The Cloud infrastructure is built on Servers, SAN and VM. Cloud vendors will deploy largely similar infrastructure in order to facilitate Cloud deployments and scalability. This could include hardware federation and federating VMs. A very typical deployment model for the Cloud might look like the following:
Figure: 2 data-centre Cloud system
Many cloud systems have a primary and then a backup data-center. Within a system such as AWS or Google Cloud, these centers would be called Availability zones, within the same region, or perhaps 2 regions running within a distinct Virtual Private Cloud network.
In both centers or zones, we have VMs, a management platform, an identity authentication system, and backup and recovery systems which span both datacentres. In this configuration, both physical servers and virtual servers are shown, all connecting to a shared SAN storage, which in the case of the primary datacentre, is replicated across to the secondary datacentre to facilitate disaster recovery and failover should services at the primary datacentre fail. Notice that there is a firewall device located in the centre, indicating a secure network connection between datacentres that allows traffic to be redirected. This also facilitates failover of both cloud management nodes and guest/customer VMs if necessary. In the event of a total outage at the primary datacentre, the secondary datacentre could assume all cloud services.
The key to Cloud computing is the VM and the server infrastructure. What does it look like?
A VM and Cloud Hardware:
Installing a hypervisor onto each physical server provides for the best utilization of the hardware through multiple VMs. Some hypervisors are more mature than others, having more APIs and extensibility to integrate with other systems such as the SAN or server hardware management systems.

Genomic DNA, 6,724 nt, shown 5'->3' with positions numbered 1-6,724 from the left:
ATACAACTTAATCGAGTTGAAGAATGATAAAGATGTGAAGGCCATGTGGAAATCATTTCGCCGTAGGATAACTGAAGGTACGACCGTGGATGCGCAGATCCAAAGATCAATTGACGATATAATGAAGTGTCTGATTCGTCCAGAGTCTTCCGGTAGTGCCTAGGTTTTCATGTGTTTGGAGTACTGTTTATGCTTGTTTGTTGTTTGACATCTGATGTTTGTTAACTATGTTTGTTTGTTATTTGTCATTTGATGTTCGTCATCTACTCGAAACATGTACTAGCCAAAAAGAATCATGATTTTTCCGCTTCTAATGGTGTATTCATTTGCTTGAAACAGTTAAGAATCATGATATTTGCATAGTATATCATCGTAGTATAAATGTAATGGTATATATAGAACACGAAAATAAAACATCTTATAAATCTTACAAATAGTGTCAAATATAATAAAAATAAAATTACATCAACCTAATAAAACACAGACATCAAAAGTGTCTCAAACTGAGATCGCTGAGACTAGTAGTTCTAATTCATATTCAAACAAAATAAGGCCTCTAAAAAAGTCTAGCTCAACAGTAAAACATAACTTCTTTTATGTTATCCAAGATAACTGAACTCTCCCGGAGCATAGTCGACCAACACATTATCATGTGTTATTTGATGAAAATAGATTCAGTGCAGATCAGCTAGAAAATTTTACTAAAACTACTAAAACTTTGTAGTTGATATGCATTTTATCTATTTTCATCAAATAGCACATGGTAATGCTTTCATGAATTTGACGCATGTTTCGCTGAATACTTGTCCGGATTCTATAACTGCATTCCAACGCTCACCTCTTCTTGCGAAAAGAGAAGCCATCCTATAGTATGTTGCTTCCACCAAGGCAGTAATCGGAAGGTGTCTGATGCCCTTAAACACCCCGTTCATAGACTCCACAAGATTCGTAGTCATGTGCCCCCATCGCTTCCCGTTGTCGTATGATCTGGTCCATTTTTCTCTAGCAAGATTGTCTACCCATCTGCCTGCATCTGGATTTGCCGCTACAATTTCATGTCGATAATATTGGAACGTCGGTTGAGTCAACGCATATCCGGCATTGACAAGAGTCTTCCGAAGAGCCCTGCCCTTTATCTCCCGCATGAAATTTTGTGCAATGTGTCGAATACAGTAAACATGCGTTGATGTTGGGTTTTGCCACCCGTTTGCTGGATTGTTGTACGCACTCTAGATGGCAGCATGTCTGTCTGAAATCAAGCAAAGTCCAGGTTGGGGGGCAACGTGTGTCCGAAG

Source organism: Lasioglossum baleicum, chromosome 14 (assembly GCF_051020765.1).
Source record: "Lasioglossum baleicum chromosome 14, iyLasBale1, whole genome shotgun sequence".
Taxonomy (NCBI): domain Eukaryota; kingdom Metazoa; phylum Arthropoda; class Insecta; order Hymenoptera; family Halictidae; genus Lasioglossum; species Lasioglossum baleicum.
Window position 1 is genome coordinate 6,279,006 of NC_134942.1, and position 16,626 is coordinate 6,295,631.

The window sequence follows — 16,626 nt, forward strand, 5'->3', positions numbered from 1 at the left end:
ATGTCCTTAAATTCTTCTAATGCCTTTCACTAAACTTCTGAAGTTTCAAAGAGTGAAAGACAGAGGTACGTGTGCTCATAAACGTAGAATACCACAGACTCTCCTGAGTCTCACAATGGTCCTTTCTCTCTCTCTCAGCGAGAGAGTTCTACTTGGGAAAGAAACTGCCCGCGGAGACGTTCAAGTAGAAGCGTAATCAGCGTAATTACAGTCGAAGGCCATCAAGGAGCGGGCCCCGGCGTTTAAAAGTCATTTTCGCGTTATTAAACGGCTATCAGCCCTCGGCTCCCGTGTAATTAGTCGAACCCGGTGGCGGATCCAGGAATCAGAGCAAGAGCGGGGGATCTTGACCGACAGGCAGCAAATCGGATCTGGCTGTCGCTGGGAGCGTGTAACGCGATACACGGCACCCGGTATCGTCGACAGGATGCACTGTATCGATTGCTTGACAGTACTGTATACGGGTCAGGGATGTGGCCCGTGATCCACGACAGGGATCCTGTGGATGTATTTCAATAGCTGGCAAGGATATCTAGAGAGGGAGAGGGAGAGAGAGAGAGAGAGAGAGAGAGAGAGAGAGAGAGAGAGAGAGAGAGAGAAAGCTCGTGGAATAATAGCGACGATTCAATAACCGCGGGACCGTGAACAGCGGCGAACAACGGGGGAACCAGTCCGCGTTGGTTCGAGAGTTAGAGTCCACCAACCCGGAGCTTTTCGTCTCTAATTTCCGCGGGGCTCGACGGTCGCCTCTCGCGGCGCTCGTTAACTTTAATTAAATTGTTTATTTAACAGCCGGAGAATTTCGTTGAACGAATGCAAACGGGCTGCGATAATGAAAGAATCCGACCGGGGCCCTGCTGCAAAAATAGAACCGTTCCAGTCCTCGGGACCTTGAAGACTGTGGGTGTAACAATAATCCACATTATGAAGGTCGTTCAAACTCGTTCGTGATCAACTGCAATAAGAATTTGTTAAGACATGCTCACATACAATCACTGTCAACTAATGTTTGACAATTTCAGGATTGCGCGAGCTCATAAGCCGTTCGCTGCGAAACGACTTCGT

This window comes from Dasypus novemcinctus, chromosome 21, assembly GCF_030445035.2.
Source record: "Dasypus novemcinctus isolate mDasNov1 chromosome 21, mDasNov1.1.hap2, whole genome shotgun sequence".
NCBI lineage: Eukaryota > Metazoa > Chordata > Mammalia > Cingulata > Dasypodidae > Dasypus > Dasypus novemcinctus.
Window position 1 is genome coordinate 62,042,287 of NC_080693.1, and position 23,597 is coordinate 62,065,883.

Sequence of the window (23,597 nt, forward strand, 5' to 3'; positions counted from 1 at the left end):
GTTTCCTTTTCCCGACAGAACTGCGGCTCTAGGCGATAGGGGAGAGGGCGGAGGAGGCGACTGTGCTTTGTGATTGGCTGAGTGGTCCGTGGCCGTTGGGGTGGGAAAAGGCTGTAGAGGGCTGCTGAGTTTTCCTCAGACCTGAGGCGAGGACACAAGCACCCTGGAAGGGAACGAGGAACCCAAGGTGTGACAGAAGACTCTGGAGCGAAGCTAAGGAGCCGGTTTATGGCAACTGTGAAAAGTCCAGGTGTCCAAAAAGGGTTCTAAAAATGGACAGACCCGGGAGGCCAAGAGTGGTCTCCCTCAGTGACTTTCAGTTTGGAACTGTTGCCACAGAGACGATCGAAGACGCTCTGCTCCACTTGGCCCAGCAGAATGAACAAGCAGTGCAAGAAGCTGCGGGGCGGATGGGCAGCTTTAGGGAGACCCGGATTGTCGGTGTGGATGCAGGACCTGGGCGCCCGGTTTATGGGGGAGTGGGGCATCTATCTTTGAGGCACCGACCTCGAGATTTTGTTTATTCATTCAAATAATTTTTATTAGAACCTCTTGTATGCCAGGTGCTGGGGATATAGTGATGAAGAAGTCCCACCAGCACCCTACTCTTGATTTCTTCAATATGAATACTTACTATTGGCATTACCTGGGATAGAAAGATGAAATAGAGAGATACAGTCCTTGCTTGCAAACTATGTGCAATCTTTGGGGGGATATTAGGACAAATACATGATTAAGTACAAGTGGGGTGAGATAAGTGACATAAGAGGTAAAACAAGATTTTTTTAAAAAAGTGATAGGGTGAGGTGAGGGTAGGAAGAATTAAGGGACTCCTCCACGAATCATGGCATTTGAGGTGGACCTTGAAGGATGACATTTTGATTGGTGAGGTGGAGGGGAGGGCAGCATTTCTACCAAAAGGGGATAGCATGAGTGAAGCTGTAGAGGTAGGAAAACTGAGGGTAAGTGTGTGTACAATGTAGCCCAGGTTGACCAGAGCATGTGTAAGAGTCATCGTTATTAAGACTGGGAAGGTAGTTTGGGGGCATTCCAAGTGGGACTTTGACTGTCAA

Key to virtualization
The key to virtualization, beyond squeezing more VMs into each physical server, is the ability to have VMs failover or quickly reboot on any other available physical server in the farm. Depending on the situation and hypervisor’s capability, this should be done so that a customer does not notice an outage. With this capability, the Cloud IaaS/PaaS provider can move all online VMs from one server to any other servers in the farm, facilitating easy maintenance or repair.
Server Configuration for the Cloud
The configuration includes:
- Two network switches for fiber Ethernet and fiber SAN connection to the datacentre infrastructure
- Three cloud management servers that will run the cloud management soft- ware platform
- A SAN storage system with seven disk trays connected through SAN switches to server chassis backplane
- Two high-density server chassis, each with 16-blade servers installed, running your choice of hypervisor and available as customer VMs (also called capacity VMs)
Additional expansion cabinets would be installed next to this notional cloud configuration with extra capacity servers and storage. Cloud management servers do not need to be repeated for every rack, but there is a limit, depending on the cloud management software vendor you choose and the number of guest/capacity VMs. When this limit is reached, additional cloud management servers will be needed but can be federated—meaning that they will be added under the command and control of the central cloud management platform and function as one large cloud that spans all of the expansion racks.